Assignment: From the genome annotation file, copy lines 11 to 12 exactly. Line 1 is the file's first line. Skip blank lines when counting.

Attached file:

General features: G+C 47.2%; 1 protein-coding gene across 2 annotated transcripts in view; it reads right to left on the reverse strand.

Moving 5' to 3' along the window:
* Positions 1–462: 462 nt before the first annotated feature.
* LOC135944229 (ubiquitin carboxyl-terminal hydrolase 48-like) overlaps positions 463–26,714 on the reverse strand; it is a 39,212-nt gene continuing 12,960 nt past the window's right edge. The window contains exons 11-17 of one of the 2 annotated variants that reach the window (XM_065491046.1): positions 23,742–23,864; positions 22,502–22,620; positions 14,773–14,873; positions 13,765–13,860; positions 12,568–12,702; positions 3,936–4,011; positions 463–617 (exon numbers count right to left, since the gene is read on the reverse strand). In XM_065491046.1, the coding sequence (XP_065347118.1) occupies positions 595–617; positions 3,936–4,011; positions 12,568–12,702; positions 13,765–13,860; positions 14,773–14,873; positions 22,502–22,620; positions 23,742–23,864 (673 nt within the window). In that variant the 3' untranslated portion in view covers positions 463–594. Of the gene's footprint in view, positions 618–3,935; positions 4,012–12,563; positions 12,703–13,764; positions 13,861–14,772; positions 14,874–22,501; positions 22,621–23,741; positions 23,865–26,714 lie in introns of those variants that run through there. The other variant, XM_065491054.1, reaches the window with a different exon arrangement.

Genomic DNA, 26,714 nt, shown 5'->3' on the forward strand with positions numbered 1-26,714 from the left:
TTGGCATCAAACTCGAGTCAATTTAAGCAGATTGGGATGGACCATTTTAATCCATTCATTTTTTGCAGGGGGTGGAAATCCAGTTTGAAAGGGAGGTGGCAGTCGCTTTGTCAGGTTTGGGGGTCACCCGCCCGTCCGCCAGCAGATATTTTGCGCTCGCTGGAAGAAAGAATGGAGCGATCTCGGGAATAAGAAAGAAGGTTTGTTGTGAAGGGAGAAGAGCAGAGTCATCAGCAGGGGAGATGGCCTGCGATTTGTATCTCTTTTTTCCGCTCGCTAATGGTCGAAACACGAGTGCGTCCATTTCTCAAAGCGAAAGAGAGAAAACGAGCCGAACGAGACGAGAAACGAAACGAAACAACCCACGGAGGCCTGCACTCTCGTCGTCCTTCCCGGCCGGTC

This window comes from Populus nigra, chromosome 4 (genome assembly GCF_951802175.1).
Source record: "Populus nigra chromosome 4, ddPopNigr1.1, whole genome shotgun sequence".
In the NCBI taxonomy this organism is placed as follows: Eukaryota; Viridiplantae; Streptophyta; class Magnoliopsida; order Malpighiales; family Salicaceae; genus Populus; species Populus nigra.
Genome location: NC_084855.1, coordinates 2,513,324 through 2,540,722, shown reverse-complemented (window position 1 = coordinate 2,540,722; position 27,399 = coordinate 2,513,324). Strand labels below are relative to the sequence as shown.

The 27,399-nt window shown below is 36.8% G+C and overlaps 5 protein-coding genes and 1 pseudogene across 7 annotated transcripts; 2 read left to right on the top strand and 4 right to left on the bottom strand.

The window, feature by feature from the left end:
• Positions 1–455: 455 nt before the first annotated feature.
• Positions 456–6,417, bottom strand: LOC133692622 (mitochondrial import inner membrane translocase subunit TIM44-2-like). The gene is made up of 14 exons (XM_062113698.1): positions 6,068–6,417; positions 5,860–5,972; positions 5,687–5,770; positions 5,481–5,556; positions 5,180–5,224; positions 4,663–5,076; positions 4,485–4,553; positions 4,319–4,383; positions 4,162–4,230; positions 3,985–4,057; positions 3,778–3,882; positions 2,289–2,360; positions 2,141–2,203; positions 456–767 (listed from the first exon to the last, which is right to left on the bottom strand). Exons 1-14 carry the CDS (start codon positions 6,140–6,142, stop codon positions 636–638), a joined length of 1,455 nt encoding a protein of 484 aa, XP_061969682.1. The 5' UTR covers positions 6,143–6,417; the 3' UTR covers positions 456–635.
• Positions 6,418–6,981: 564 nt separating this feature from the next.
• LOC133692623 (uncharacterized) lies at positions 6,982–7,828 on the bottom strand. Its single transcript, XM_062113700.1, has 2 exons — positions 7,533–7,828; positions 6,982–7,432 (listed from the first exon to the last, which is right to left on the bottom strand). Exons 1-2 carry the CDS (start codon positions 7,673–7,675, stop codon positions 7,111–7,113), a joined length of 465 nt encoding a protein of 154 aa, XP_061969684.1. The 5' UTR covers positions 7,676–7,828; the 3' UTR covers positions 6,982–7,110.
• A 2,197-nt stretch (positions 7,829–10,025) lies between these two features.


The 27,399-nt window shown below is 36.8% G+C and overlaps 5 protein-coding genes and 1 pseudogene across 7 annotated transcripts; 2 read left to right on the top strand and 4 right to left on the bottom strand.

The window, feature by feature from the left end: